The weather on these ‘Tops’ is very changeable, subject to heavy fogs and frosts and to snow in winter. I have known snow to lie without melting for three weeks. Although the land is now leased or selected, none of the holders live there all the year round. In summer, however, the climate is beautiful, and the water is the best in the world. An interesting feature of ‘The Tops’ is the animal and bird life. Wombats, harmless but very strong creatures, may often be seen near the holes in the evening. They live on roots and grass, and like the native bear (Koalas) carry their young on their backs. There used to be great flocks of parrots of the Rosella, Lory and King varieties, but the most interesting bird was the Lyrebird, which is very shy and difficult to observe. Like the flying squirrel, it can only fly downward, but it can hop up a tree very quickly. Lyrebirds seem to delight in mocking all the birds of the bush; passing by the brushes in the evening one hears a great rehearsal. In summer the wild flowers are very beautiful. I have seen the Barrington Tops covered as a carpet with buttercups and everlasting daisies.

The Pibaimbarnie take their rise in the Tomalla range on three small tributaries above Tomalla Creek junction, some very good coarse gold ah been found. In 1877, there was a small rush to this field, about 40 men being on the ground. Some good gold was washed out, all alluvial, but owing to the difficulty of getting tucker the miners gradually left. Until very lately, however, there has always been some fossicking in the vicinity, as within a four-mile limit one can get ‘colours’, at any time by washing with a pint pot.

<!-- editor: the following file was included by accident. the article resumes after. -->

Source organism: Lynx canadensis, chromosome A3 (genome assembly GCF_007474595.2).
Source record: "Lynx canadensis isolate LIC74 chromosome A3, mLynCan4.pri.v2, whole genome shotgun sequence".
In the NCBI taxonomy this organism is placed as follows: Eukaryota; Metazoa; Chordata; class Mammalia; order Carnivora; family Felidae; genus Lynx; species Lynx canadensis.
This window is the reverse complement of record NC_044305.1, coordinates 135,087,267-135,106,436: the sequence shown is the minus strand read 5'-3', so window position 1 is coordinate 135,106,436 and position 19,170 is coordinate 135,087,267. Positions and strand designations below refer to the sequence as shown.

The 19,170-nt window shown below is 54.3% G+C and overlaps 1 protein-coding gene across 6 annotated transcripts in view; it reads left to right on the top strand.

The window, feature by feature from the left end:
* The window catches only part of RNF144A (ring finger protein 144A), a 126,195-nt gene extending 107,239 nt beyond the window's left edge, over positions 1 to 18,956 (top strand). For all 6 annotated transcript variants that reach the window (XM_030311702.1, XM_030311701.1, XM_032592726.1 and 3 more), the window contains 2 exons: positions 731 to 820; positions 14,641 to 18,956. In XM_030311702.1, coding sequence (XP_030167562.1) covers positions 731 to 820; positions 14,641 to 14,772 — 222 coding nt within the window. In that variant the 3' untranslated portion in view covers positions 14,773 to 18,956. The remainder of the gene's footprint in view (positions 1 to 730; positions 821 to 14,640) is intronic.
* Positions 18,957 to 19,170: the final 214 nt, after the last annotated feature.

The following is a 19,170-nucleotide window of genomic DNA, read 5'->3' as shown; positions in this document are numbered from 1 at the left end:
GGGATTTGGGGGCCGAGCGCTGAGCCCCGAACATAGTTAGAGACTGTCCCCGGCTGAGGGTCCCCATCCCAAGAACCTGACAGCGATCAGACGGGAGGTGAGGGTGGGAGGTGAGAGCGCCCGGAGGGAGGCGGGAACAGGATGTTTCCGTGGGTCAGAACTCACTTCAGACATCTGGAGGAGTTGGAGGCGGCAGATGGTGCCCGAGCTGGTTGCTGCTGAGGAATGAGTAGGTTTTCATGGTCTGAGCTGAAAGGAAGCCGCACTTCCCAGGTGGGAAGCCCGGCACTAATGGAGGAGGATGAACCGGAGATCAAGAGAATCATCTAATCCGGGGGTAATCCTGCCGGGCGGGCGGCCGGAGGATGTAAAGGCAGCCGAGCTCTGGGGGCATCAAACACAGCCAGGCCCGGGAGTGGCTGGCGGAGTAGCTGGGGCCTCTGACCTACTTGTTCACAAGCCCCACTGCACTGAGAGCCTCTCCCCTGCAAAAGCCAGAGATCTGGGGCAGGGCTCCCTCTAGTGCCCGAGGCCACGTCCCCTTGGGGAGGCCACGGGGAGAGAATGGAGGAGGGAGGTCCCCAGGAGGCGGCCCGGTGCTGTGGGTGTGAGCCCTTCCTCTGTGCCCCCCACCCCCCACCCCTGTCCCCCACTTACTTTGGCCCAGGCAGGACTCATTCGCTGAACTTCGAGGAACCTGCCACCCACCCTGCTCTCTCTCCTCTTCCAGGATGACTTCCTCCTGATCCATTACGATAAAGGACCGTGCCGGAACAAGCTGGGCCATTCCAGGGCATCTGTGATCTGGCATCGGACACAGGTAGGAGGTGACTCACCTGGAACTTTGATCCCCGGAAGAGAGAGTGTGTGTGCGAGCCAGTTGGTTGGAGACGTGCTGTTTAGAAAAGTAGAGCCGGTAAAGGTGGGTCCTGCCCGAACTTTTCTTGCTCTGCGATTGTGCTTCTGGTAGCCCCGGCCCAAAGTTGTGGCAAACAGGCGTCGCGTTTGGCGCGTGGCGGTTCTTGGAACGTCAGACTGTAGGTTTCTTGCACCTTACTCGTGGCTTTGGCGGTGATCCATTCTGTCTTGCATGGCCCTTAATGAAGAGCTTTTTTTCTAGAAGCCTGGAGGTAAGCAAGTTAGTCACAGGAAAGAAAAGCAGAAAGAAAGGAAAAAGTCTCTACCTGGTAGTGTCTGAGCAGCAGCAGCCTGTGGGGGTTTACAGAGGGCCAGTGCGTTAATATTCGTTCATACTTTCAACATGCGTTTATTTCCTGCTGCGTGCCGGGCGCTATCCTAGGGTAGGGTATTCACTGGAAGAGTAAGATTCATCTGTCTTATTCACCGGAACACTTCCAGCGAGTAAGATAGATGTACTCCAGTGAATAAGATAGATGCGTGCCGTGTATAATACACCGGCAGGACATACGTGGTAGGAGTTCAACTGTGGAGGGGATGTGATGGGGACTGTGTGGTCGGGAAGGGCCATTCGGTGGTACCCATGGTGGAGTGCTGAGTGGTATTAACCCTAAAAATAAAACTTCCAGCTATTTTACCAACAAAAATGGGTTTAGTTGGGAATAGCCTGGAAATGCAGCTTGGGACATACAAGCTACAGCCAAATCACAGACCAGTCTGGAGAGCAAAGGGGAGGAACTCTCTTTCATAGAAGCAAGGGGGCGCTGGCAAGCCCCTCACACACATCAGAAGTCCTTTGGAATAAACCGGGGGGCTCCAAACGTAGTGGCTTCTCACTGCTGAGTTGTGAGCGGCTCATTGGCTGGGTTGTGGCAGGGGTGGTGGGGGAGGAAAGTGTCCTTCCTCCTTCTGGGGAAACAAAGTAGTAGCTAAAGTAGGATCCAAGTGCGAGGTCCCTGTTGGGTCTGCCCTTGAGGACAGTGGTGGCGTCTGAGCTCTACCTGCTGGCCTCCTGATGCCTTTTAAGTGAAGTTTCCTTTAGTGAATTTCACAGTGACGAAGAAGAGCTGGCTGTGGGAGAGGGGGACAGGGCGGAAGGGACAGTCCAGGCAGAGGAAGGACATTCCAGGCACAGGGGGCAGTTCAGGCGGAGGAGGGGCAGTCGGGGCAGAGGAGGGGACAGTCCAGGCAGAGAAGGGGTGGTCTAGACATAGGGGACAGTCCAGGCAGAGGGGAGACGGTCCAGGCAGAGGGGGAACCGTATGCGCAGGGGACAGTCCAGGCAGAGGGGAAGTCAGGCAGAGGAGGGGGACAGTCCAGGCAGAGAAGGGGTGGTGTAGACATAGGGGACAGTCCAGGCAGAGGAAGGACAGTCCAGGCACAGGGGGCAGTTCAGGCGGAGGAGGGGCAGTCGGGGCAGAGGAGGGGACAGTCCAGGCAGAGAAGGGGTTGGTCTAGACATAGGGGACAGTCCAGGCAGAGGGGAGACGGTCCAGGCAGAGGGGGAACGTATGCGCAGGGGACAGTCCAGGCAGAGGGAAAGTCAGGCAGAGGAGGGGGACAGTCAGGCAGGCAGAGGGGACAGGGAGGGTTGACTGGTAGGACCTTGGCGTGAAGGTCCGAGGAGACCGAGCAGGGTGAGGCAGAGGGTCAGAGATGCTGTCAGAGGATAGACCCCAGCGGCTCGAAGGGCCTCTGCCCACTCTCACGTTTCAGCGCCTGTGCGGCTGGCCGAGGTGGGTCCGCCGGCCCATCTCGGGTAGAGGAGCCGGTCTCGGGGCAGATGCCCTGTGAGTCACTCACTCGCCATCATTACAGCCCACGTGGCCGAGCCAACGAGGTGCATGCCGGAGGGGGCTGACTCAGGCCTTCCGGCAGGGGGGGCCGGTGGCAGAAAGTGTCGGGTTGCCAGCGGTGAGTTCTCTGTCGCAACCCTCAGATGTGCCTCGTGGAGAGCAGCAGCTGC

Thunderbolt did not pay Tomalla station a visit, although he killed a heifer in the Gummi yard, taking away only the choice meat. He also took the Campbell’s favourite old horse, ‘Bradshaw’, and Mrs Campbell’s hack, ‘Spider’, also two horses from Mr John Miller, on the Hunter. They were all recovered again, not much the worst for their trip. About that time one of the hands found in a burnt out stump a set of shoeing tools, the iron top of a carpet bag and other fixtures that puzzled us going down the bridle track from Gummi to Polyfogal, leading a pack horse. Thunderbolt met two troopers, Ellis and Hogan. The police had their rifles slung on their backs, and the bushranger, taking in the situation at a glance, let the pack horse go, slewed his horse round, and made off, Ellis after him. What happened to Hogan is not stated, but the hunted was too fast for the hunter; the outlaw cut across the Gummi out to back Gunyah, where he may have had other horses. When Thunderbolt stuck up Simpson’s Hotel in the Dennison Diggings (Moonan Brook), he had men, women and children all covered in his hand. Neil McGuiness, who had come over from the Hunter with two horses to be shod, must have been overlooked in the round up, and rushing from the short end of the verandah, he caught the robber form behind by the arms, calling out, “Come on boys, I’ve got him!” The bushranger called to the boy Mason. “Rip him with the knife!” and when Neil saw the knife coming he let go and streaked down the verandah, dodging round the corner. Thunderbolt, who was both angry and un-nerved sent a shot after him. He helped himself to Neil’s two horses, one of which was found, on being recovered later, to be shot through the ribs.